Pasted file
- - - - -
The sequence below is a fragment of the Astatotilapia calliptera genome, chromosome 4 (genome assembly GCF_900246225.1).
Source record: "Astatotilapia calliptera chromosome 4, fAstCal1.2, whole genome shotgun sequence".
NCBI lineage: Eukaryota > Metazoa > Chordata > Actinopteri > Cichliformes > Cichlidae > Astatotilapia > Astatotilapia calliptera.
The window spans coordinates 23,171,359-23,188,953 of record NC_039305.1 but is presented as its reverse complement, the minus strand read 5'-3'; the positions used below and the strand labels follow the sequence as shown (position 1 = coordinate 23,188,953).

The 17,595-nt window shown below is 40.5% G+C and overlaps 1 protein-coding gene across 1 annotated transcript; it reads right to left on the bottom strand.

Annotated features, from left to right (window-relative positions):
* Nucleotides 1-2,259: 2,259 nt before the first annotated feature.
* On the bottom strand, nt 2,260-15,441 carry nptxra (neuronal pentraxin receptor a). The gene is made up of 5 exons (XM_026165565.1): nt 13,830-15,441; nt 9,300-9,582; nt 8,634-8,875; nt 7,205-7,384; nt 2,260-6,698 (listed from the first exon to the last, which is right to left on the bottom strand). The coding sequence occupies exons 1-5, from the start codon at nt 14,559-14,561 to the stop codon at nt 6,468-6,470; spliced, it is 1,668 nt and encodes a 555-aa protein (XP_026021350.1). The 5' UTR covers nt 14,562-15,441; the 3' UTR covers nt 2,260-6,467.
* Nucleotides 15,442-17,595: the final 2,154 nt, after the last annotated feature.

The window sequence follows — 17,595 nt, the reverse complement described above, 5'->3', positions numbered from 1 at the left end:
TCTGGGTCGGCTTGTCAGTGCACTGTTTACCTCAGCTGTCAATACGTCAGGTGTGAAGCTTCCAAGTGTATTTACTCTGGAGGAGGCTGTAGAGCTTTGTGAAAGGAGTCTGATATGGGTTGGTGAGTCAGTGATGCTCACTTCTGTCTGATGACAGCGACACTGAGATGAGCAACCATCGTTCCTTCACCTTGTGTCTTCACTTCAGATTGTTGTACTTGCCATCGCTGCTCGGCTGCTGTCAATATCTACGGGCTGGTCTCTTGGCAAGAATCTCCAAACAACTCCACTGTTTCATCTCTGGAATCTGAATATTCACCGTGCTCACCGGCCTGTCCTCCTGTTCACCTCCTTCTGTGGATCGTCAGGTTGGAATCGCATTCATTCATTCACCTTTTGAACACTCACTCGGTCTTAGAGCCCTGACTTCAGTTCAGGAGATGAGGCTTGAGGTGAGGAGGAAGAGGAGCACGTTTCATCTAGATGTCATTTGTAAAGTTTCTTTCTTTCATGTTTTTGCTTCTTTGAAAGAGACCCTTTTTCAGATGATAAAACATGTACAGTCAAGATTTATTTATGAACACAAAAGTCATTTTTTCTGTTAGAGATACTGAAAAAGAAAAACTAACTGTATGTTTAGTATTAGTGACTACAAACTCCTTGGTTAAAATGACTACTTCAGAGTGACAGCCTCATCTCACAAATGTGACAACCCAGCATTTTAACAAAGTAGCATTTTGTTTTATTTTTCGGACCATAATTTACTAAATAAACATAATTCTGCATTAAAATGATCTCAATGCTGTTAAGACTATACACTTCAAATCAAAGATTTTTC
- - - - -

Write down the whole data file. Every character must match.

The sequence below is a fragment of the Astatotilapia calliptera genome, chromosome 4 (genome assembly GCF_900246225.1).
Source record: "Astatotilapia calliptera chromosome 4, fAstCal1.2, whole genome shotgun sequence".
NCBI lineage: Eukaryota > Metazoa > Chordata > Actinopteri > Cichliformes > Cichlidae > Astatotilapia > Astatotilapia calliptera.
The window spans coordinates 23,171,359-23,188,953 of record NC_039305.1 but is presented as its reverse complement, the minus strand read 5'-3'; the positions used below and the strand labels follow the sequence as shown (position 1 = coordinate 23,188,953).

The 17,595-nt window shown below is 40.5% G+C and overlaps 1 protein-coding gene across 1 annotated transcript; it reads right to left on the bottom strand.

Annotated features, from left to right (window-relative positions):
* Nucleotides 1-2,259: 2,259 nt before the first annotated feature.
* On the bottom strand, nt 2,260-15,441 carry nptxra (neuronal pentraxin receptor a). The gene is made up of 5 exons (XM_026165565.1): nt 13,830-15,441; nt 9,300-9,582; nt 8,634-8,875; nt 7,205-7,384; nt 2,260-6,698 (listed from the first exon to the last, which is right to left on the bottom strand). The coding sequence occupies exons 1-5, from the start codon at nt 14,559-14,561 to the stop codon at nt 6,468-6,470; spliced, it is 1,668 nt and encodes a 555-aa protein (XP_026021350.1). The 5' UTR covers nt 14,562-15,441; the 3' UTR covers nt 2,260-6,467.
* Nucleotides 15,442-17,595: the final 2,154 nt, after the last annotated feature.

The window sequence follows — 17,595 nt, the reverse complement described above, 5'->3', positions numbered from 1 at the left end:
TCTGGGTCGGCTTGTCAGTGCACTGTTTACCTCAGCTGTCAATACGTCAGGTGTGAAGCTTCCAAGTGTATTTACTCTGGAGGAGGCTGTAGAGCTTTGTGAAAGGAGTCTGATATGGGTTGGTGAGTCAGTGATGCTCACTTCTGTCTGATGACAGCGACACTGAGATGAGCAACCATCGTTCCTTCACCTTGTGTCTTCACTTCAGATTGTTGTACTTGCCATCGCTGCTCGGCTGCTGTCAATATCTACGGGCTGGTCTCTTGGCAAGAATCTCCAAACAACTCCACTGTTTCATCTCTGGAATCTGAATATTCACCGTGCTCACCGGCCTGTCCTCCTGTTCACCTCCTTCTGTGGATCGTCAGGTTGGAATCGCATTCATTCATTCACCTTTTGAACACTCACTCGGTCTTAGAGCCCTGACTTCAGTTCAGGAGATGAGGCTTGAGGTGAGGAGGAAGAGGAGCACGTTTCATCTAGATGTCATTTGTAAAGTTTCTTTCTTTCATGTTTTTGCTTCTTTGAAAGAGACCCTTTTTCAGATGATAAAACATGTACAGTCAAGATTTATTTATGAACACAAAAGTCATTTTTTCTGTTAGAGATACTGAAAAAGAAAAACTAACTGTATGTTTAGTATTAGTGACTACAAACTCCTTGGTTAAAATGACTACTTCAGAGTGACAGCCTCATCTCACAAATGTGACAACCCAGCATTTTAACAAAGTAGCATTTTGTTTTATTTTTCGGACCATAATTTACTAAATAAACATAATTCTGCATTAAAATGATCTCAATGCTGTTAAGACTATACACTTCAAATCAAAGATTTTTC